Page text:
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  • Mary Finnegan

It Is(n't) Easy Being Green!

The first thing I do when setting up my workstation is to put a small potted plant on my desk. I have many conversations with that plant since I work alone in my home. Professionals say chatting with your plants make them thrive – but the relationship is symbiotic.


All of us who work at an indoor computer station or look at a screen constantly has probably heard of the 20-20-20 rule to reset your brain and lessen eyestrain. The instructions are: for every 20 minutes of screen time, look away for 20 seconds and focus on objects at least 20 feet away. Ideally, it is suggested to look outside a window to sunshine, trees, nature, or at the very least, my little plant on my desk. The trending buzzword incorporated into this rule is Biophilia, which is defined as an innate human condition – a love of life and all that is alive – a desire to connect with nature.


Biophilia in Urban Design

This means that we, as urban planners, should consider not only the utility of a design but the emotional well-being of the users of that design. As Kermit the Frog sings, “it isn’t easy being green!” 🎶


Biophilic designed buildings and communities incorporate some features of nature:

  • Water - Water is multi-sensory -- the sounds, the smell, the motion of running water.

  • Earth - The smell of fresh earth and growing plants -- plants are indoor air purifiers – creating a sustainable and natural healthy environment.

  • Air - Good ventilation and fresh air offer a comfortable temperature and humidity level in indoor environs.

  • Natural Colors - Neutral and warm colors enhance a calm and creative environment.

  • Sustainable and natural building materials - Choosing materials like bamboo and wood as building products reduce the carbon footprint of the building, lessen noise pollution and reduces overall temperatures.

  • Location of buildings and the use of outdoor space - Planning with the least amount of ecological disruption to the property and creating outdoor spaces for the community is on trend, keeping climate change abated.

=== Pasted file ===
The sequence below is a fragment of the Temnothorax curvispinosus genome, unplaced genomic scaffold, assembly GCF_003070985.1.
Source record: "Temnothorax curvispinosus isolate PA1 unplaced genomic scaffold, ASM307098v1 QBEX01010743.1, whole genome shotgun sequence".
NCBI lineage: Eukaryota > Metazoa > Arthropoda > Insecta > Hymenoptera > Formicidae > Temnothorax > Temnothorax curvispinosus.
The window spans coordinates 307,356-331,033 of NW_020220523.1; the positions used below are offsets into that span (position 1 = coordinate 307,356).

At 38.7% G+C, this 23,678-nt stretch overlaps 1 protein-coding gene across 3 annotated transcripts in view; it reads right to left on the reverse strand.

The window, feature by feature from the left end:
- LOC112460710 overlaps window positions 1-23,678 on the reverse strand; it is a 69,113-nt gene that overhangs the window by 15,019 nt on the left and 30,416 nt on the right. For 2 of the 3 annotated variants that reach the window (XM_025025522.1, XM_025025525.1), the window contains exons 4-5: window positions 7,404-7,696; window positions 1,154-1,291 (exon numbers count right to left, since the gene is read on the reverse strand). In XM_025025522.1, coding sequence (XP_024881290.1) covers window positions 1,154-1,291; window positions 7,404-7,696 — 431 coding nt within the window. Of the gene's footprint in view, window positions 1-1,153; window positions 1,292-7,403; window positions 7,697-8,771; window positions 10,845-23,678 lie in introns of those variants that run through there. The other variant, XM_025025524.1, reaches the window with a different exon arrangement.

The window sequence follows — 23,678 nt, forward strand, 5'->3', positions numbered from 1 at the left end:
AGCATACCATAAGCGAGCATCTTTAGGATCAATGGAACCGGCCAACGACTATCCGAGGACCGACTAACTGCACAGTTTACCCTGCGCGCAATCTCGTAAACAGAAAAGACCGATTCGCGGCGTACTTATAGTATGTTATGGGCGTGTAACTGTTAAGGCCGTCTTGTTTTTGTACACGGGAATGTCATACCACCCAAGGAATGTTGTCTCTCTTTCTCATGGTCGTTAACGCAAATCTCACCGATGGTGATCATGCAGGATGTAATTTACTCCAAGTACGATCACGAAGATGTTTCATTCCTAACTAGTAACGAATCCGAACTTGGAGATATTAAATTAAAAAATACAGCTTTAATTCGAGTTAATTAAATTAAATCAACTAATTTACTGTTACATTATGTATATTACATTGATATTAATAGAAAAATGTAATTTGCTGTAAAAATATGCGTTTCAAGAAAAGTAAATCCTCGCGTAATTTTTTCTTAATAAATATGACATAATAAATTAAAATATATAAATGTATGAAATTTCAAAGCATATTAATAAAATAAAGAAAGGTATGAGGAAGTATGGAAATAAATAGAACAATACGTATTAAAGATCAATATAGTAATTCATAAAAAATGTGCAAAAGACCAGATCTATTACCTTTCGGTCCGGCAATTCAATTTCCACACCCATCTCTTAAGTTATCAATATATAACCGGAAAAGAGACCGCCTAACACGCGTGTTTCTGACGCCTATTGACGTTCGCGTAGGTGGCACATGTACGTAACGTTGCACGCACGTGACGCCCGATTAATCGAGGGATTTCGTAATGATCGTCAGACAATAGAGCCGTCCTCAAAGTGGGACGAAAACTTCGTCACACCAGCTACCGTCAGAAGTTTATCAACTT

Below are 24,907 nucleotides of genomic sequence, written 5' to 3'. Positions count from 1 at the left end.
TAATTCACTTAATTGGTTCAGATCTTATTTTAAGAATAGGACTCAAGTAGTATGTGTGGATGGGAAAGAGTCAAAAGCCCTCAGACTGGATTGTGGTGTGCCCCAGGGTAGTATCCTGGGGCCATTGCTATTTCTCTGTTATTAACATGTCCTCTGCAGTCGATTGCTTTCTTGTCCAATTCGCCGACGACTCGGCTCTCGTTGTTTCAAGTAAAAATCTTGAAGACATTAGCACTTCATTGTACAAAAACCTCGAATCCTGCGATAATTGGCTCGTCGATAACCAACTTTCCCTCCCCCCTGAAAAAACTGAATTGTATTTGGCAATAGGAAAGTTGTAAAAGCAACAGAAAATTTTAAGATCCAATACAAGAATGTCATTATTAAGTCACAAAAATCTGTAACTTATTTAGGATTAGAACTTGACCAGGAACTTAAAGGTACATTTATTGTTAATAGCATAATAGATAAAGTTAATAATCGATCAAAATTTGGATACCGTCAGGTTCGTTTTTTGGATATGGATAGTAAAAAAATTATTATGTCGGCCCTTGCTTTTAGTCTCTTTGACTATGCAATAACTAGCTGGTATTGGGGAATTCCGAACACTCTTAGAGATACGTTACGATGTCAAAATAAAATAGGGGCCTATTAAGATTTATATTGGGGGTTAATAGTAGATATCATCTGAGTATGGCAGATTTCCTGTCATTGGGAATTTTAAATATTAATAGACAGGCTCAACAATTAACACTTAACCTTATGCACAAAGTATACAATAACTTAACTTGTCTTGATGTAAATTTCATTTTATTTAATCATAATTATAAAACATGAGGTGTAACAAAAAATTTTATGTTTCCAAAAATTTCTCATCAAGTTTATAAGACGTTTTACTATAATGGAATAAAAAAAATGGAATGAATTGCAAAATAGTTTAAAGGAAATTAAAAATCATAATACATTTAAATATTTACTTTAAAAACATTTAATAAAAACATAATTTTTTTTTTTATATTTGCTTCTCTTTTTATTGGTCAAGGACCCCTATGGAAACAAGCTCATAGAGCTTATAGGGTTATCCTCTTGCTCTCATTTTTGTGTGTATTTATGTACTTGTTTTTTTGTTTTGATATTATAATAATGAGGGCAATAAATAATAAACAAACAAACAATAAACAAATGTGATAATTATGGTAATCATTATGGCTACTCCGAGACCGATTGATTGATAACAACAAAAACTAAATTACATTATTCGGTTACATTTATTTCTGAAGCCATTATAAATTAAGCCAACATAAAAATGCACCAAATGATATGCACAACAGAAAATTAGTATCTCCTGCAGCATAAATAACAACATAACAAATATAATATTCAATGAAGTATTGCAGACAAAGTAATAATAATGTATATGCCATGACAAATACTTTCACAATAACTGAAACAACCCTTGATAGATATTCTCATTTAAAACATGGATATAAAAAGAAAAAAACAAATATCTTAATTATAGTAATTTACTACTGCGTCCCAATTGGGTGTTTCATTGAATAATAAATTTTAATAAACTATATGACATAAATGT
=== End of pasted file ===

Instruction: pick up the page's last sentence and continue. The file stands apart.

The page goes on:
Besides enhancing the beauty of a building and environment, these features have been proven to relieve stress and anxiety of the occupants in the building, improve concentration and productivity, and encourage a happier environment.


Veterans and Horticultural Therapy

The military industry and society have been well aware of this phenomenon for years now – the Horticultural Therapy programs that military veterans can subscribe to alleviate stress and post-traumatic stress disorder (PTSD) symptoms is only one example of the military’s forward thinking towards a more holistic view of urban sustainable development that will contribute to individual and societal changes. Basically, veterans learn how to garden, offering them a purpose with obvious and fast rewards, namely crop output. And the visual rewards of an outside garden spill out into the entire military community. Growing their own food also increased consumption of fruits and vegetables, contributing to a more nourishing diet and a new sense of community.


An example of this program is in Colorado. The Chatfield Farms Veterans Farm Program offers veterans a 21-week program that supports the idea that gardening and “connecting people with plants” is good for the wellbeing of everyone involved. The before-mentioned garden projects are small but mighty examples to mitigate climate change and provide healthier work environments. Another positive: gardening is simpler than you might think!